This is one to remember . . . down the road at the Scotties Tournament Of Hearts. It’ll be a trivia question soon enough: Name the first provincial champion ever to win a bronze-medal playoff match at the Scotties.
The answer: Nova Scotia’s Heather Smith-Dacey.
Yep, Sunday’s bronze-medal tiff was a first in Canadian curling history. Never before have they staged a particular fixture to decide third place at the Canadian women’s championship.
In the early days, there were playoffs for runnerup status: A three-way joust in 1961 and two-way debates in 1963 and 1964. But nothing in the way of tilts to decided second- or third-place since. Until Sunday.
“We learned something from having played them (Ontario) just yesterday,” said Smith-Dacey following her team’s 9-5 conquest of Ontario’ Rachel Homan.
“We wanted to try to keep her away from being able to play those big-weight shots she plays so well and try to force a more finesse, soft-weight game. I think we succeeded. We played much better — we made a lot more shots.”
Smith-Dacey also admitted it would have been tougher for her team had the tables been reversed in the Page Three-Four game Saturday.
“They had to go on to the semi last night, play an extra game, and it wasn’t going to be easy to get up for this one,” she said.
“I think it probably was a lot tougher for them to get up for this than it was for us.”
Homan suggested her team wasn’t in top form.
“We didn’t play very well. But all I want to think about now is coming back here next year. We’ll take some things away from this experience. Hopefully, it will make us better.”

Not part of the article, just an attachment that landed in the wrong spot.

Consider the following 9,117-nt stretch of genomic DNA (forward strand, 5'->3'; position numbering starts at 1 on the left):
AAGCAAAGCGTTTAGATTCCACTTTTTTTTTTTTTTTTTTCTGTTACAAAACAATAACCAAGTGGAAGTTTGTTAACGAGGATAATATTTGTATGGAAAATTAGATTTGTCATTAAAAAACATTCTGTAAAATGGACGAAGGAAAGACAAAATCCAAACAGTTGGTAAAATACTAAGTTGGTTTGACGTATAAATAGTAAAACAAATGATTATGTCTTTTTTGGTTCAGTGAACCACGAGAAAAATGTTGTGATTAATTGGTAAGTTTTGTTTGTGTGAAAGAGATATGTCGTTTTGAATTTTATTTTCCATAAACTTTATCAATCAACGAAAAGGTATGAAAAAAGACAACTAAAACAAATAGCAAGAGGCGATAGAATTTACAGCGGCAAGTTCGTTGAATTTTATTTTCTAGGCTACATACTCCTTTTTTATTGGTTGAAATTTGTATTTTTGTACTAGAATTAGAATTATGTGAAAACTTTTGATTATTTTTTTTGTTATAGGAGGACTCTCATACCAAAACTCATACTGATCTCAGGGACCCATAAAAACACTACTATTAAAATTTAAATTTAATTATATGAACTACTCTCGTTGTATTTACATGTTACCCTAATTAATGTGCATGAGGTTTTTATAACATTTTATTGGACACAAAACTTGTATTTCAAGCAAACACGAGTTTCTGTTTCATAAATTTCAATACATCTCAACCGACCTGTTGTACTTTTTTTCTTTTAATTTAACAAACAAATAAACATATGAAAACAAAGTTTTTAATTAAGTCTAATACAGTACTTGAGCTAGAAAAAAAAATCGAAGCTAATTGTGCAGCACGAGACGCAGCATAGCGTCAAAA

Homan’s Ottawa team finished with a 9-5 record overall, the same log turned in by the Nova Scotians.
Ontario got off to a 3-0 start after three ends but Smith-Dacey wrested back all those points in the fourth end and actually had an opportunity to take the lead with a quartet of points but rolled out her shooter on a last-rock hit.
After another exchange of singles, the Bluenosers took the lead for good in the seventh with a deuce. Homan needed a draw to nibble the four-foot in the eighth looking at three enemy stones to stay within a point but Smith-Dacey applied the crusher with three in the ninth.
“I think we’ll probably keep this team together, but we’ll be talking about that later,” said the Nova Scotia skip, adding that her team was proud of its overall performance at this Scotties.
“If so, and we have enough points, we’ll take a look at shooting for the Olympic trials and playing in the Canada Cup next year because the emphasis of earning points there has become huge.”
The next Canada Cup is slated for Cranbrook, B.C., Nov. 30-Dec. 4 and has been reduced to a seven-team squabble for men and for women with entry based on CTRS points.
The move to add the bronze game on the Scotties Sunday, in advance of the championship final, was made by the Canadian Curling Association this year. It falls in line with similar practice at the world-championship level.
The idea is to spice up the final day and give the fans added value.
From the standpoint of the teams, Sunday’s bronze scuffle was worth $5,000 to the winners.